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More Than You Ever Wanted to Know About Traffic Circles in Tacoma

A traffic circles is, by virtue of its location smack in the middle of the road, a fairly visible aspect of the neighborhood in which it is located. A well-maintained traffic circle gives a good impression of the neighborhood; a neglected circle... doesn't.

Tacoma has a lot of traffic circles; more than the average city. 153, to be exact. Of those 153, 124 are landscaped, and the remainder are asphalted. The City does not maintain the circles.

At this week's Neighborhoods & Housing Committee meeting City staff presented an overview of how Tacoma handles traffic circles. A discussion followed of the challenges and potential opportunities for encouraging neighbors to take responsibility for traffic circle upkeep.

Traffic circles in Tacoma have traditionally been installed as a part of the City's traffic calming program, on a complaint basis. Intersections with four or more accidents a year will be considered for a traffic circle; streets with speeding issues typically are considered for speed bumps.

The City requires support from nearby neighbors in the decision to install the traffic circle, and gives the neighbors the choice between a landscaped traffic circle, or an asphalted one. Before the City will install a landscaped circle, it requires a two-year adopt-a-spot agreement be signed. After that, however, there is no formal plan to ensure the circles are maintained.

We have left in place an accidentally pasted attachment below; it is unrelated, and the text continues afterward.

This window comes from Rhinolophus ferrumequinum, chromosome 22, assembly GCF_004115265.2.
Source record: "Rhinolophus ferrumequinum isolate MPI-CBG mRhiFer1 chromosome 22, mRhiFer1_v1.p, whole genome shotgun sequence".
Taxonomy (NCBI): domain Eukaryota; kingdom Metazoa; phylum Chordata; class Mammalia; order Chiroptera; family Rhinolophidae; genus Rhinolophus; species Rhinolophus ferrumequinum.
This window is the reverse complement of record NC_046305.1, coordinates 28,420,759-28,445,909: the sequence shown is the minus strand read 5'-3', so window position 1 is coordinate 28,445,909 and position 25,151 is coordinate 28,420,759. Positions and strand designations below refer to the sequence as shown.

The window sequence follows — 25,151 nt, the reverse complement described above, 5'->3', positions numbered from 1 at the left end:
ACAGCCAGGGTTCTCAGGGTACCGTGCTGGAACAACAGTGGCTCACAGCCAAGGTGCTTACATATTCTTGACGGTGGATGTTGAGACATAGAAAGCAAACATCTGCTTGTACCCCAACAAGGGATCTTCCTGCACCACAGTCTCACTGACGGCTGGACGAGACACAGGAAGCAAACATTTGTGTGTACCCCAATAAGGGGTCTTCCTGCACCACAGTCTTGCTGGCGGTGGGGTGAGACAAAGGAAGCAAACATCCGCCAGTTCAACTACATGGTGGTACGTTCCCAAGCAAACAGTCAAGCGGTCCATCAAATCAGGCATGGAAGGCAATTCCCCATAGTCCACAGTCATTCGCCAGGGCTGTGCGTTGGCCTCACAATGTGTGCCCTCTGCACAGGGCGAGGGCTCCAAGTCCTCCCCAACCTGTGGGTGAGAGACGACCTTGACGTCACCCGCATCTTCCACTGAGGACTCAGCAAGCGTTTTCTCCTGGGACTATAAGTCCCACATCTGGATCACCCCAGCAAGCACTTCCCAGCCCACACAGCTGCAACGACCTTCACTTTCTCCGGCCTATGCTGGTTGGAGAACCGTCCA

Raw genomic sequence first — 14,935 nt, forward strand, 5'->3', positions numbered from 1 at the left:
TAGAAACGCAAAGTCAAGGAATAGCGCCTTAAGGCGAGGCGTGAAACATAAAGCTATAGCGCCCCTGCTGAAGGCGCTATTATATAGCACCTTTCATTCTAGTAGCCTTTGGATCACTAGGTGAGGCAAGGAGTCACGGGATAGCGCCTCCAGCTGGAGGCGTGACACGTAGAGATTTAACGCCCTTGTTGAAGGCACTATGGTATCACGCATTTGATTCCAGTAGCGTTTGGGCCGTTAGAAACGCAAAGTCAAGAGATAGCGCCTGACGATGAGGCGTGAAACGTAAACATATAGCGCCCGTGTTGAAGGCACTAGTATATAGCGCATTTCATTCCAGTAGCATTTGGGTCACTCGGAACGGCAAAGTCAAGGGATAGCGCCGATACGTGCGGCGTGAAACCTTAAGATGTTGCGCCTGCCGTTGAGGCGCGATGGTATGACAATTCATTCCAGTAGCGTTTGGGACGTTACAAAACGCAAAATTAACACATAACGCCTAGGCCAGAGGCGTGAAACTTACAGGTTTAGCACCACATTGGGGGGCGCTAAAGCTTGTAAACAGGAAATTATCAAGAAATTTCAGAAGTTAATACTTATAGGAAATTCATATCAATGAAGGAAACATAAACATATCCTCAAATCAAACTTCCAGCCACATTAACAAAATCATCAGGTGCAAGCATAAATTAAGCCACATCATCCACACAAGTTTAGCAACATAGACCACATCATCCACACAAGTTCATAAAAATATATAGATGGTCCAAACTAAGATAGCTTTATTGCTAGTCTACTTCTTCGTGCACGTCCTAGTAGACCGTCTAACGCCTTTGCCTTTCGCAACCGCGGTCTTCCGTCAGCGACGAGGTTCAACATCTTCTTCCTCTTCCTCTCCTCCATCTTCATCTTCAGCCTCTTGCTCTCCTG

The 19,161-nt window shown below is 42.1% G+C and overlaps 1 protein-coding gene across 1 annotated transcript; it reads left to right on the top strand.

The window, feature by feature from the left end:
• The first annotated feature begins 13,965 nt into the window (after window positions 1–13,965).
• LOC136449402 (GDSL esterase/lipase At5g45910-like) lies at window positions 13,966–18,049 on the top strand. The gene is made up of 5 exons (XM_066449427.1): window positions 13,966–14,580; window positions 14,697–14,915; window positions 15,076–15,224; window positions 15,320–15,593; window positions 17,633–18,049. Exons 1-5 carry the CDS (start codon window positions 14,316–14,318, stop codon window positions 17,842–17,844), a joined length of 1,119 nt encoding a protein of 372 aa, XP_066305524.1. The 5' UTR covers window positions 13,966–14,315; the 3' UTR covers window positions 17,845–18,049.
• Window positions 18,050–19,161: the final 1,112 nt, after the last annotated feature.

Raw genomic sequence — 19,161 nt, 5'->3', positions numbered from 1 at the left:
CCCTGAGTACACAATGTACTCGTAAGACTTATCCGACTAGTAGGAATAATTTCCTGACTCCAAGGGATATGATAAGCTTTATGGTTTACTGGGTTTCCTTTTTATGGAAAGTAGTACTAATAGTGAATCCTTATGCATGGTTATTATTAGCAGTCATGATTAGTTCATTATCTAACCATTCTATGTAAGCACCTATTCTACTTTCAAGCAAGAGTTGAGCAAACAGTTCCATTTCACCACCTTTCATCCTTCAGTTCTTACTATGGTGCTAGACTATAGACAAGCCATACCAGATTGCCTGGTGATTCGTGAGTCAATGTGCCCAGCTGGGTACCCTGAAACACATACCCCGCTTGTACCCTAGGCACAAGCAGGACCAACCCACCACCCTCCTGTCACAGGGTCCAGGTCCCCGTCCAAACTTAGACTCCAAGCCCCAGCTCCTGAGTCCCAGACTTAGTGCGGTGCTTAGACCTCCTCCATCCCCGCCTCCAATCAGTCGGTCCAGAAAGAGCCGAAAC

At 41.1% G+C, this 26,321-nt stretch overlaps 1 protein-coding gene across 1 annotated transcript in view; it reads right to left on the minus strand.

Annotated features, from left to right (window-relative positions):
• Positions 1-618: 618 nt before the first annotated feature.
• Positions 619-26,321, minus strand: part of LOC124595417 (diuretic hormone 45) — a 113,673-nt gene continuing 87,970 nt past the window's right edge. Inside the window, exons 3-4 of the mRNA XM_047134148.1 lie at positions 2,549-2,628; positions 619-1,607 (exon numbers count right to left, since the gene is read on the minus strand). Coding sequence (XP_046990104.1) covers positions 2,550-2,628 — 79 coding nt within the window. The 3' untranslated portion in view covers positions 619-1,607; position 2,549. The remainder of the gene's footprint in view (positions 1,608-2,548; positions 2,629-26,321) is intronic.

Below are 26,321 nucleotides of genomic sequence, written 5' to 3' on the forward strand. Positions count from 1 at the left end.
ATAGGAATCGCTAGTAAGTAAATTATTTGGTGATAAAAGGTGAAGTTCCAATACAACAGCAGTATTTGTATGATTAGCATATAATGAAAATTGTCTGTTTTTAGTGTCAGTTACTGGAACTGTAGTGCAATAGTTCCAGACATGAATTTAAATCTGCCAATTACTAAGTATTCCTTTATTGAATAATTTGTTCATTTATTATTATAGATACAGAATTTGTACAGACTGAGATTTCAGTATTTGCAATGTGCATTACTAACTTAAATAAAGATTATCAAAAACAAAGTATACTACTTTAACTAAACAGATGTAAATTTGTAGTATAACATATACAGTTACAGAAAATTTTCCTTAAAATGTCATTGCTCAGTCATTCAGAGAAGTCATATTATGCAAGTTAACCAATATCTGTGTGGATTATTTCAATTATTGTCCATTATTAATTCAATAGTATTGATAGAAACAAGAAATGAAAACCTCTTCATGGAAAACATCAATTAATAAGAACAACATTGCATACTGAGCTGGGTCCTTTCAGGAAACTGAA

Of the existing 124 landscaped circles, 43 are currently adopted under adopt-a-spot agreements. The adopt-a-spot agreement doesn't have teeth, though, as the City doesn't do enforcement or impose penalties.

Council discussion was informal, and there doesn't appear to be any specific plan in the works yet, but some ideas were discussed for encouraging residents to maintain nearby circles: paper/published/online award or recognition, a possible contest between neighborhood councils, partnership with community garden groups, and financial reimbursement from neighborhood councils all came up. A mention was also made of the possibility of allowing murals on asphalt traffic circles.

Both adopted and unadopted, some of the 124 are maintained better than others. So, there's the question; how do we encourage neighbors to maintain a traffic circle?


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